Ectopic beats are also known as Ectopic Heart Rhythm or cardiac ectopy. It is produced when the heart creates a premature beat, usually followed by a brief pause.
Types of Ectopic Beats
There are specifically two types of ectopic heartbeats. They are:
1. premature ventricular contraction (PVC), or ventricular ectopics (VE),
This single-lead electrocardiogram (ECG) shows a single ventricular ectopic beat (6th heartbeat). This is also known as a premature ventricular contraction (PVC) or ventricular ectopics (VE).
2. premature atrial contraction (PAC), or supraventricular ectopy (SVE)
This single-lead electrocardiogram (ECG) shows 3 beats of atrial ectopy which occur in a flurry of rapid heartbeats lasting under 3 seconds, before the resumption of a normal heartbeat. These beats are also known as premature atrial contraction (PAC) or supraventricular ectopy (SVE), or atrial ectopic beats.
You may have come across these terms when looking at the results of a 24 Holter or electrocardiogram (ECG), or been informed that you have ectopic beats by your doctor.
Premature ventricular contraction (PVC) originates from the ventricles or the lower chambers of the heart are the main pumping chambers of your heart.
Risk factors for PVC include ageing, past history of heart attack, cardiomyopathy (heart muscle weakness), or valvular heart disease, usually due to mitral valve prolapse or a floppy mitral valve.
However, if you are fit and well without any of these risk factors, the most common cause of PVCs are PVCs that arise from the outflow tract which can be from the right (RVOT) or left (LVOT) ventricular outflow tracts.
PACs are premature heartbeats originating from the heart’s upper chambers or atria. PACs are usually considered harmless, but if they occur repeatedly in a continuous manner, then you may be at risk of developing atrial fibrillation (AF), which is when there are continuous irregular PACs which occur continuously for more than 30 seconds at a time.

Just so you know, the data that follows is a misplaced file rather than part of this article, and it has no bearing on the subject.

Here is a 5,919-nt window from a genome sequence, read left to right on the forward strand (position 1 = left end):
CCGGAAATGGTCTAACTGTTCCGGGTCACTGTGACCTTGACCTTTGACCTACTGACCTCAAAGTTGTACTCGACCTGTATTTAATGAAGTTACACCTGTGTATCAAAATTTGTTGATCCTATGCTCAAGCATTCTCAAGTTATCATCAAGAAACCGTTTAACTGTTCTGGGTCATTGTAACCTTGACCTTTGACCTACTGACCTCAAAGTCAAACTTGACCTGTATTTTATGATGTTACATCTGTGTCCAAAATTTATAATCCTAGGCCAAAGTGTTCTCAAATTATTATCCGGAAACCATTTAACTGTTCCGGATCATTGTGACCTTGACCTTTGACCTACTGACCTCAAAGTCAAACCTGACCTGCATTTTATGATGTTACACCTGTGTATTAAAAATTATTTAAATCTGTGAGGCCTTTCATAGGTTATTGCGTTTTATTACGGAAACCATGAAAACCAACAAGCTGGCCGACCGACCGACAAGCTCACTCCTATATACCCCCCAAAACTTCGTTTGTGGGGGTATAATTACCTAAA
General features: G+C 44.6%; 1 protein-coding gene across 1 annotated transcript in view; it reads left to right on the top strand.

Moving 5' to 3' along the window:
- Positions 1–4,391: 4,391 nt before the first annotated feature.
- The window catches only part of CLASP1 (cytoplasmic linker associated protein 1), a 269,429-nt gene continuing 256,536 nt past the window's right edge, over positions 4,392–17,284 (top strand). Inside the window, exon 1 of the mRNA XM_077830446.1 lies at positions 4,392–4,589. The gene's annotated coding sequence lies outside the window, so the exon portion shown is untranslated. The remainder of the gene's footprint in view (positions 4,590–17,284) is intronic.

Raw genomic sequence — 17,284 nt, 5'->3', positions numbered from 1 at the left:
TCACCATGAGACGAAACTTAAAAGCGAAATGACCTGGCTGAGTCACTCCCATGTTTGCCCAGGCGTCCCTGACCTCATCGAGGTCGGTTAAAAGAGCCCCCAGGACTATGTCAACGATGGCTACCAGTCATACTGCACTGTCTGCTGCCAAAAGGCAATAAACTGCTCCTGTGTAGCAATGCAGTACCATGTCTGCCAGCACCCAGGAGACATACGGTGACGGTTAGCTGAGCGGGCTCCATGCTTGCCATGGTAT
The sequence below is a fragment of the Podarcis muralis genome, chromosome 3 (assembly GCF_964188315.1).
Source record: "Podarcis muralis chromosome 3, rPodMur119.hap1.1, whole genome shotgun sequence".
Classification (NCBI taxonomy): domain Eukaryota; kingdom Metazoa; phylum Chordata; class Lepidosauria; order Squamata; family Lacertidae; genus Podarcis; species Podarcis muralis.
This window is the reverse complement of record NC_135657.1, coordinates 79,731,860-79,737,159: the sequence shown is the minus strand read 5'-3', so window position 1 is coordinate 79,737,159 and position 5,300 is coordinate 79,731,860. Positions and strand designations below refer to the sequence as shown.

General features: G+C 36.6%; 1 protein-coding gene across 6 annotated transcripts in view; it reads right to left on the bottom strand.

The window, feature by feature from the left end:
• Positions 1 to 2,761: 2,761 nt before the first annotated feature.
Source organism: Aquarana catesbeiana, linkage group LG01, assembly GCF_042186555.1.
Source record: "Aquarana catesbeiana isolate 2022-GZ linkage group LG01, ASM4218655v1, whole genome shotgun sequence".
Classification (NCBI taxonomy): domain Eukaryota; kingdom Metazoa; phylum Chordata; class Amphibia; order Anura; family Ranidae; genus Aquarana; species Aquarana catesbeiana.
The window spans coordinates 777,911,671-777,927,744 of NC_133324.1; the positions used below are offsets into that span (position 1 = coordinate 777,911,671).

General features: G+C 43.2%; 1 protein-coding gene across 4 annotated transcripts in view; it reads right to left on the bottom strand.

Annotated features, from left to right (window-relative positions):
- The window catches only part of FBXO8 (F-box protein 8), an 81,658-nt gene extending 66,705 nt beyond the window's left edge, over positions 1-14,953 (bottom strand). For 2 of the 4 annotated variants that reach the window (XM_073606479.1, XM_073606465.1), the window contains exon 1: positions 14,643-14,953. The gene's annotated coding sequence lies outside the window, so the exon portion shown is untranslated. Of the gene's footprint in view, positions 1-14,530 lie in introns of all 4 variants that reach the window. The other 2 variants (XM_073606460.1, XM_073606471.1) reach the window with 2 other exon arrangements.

Occasionally, we experience an ectopic beat when we exercise, are stressed or consume stimulants such as coffee. However, if it persists, medical practitioners investigate the underlying cause of such irregular beats. This may be due to heart disease or injury or an electrolyte imbalance in the blood.
Diarrhoea and vomiting, which may disturb electrolyte levels (typically low potassium levels)
Heart muscle damage from a heart attack
Heart enlargement (cardiomyopathy)
Valvular heart disease, such as a floppy mitral valve (mitral valve prolapse)
Signs and Symptoms of Ectopic Beats
You may feel the following:
Palpitations or as if your heart is pounding
Occasional forceful heartbeats
Faintness or dizziness
Hyper awareness of your heartbeat
Chest discomfort (short-lived lasting 1 or 2 seconds only coincident with the ectopic beat)
Sometimes, you may feel no symptoms at all.
Diagnostic Investigations of Ectopic Heartbeats
Following these are performed to pinpoint the causes of irregular heart rhythms:
Physical Exam: Your doctor may be able to detect occasional uneven beats, including a rapid/quick heartbeat, followed usually by a compensatory pause. Blood pressure is often normal.
Electrocardiogram (ECG): This is performed to record the electrical activity of the heart using electrodes placed on the chest’s surface. Your doctor may sometimes record a prolonged ECG lasting 2 minutes, whilst asking you to take deep breaths, to try to capture this ectopic rhythm “live” on the ECG, in order to accurately diagnose your condition. ECG test is useful for Cardiac Screening or Cardiac Monitoring.
Holter monitoring: a monitoring device worn 24 to 48 hours that records your heart rhythm. It is important that you write any symptoms down in a diary so that your doctor can analyse the ECG monitor at the precise time that you experience symptoms, in order to make a diagnosis.
Echocardiography: a test that uses ultrasound (high-frequency sound waves) to create images of the heart to explore the heart’s structure and function.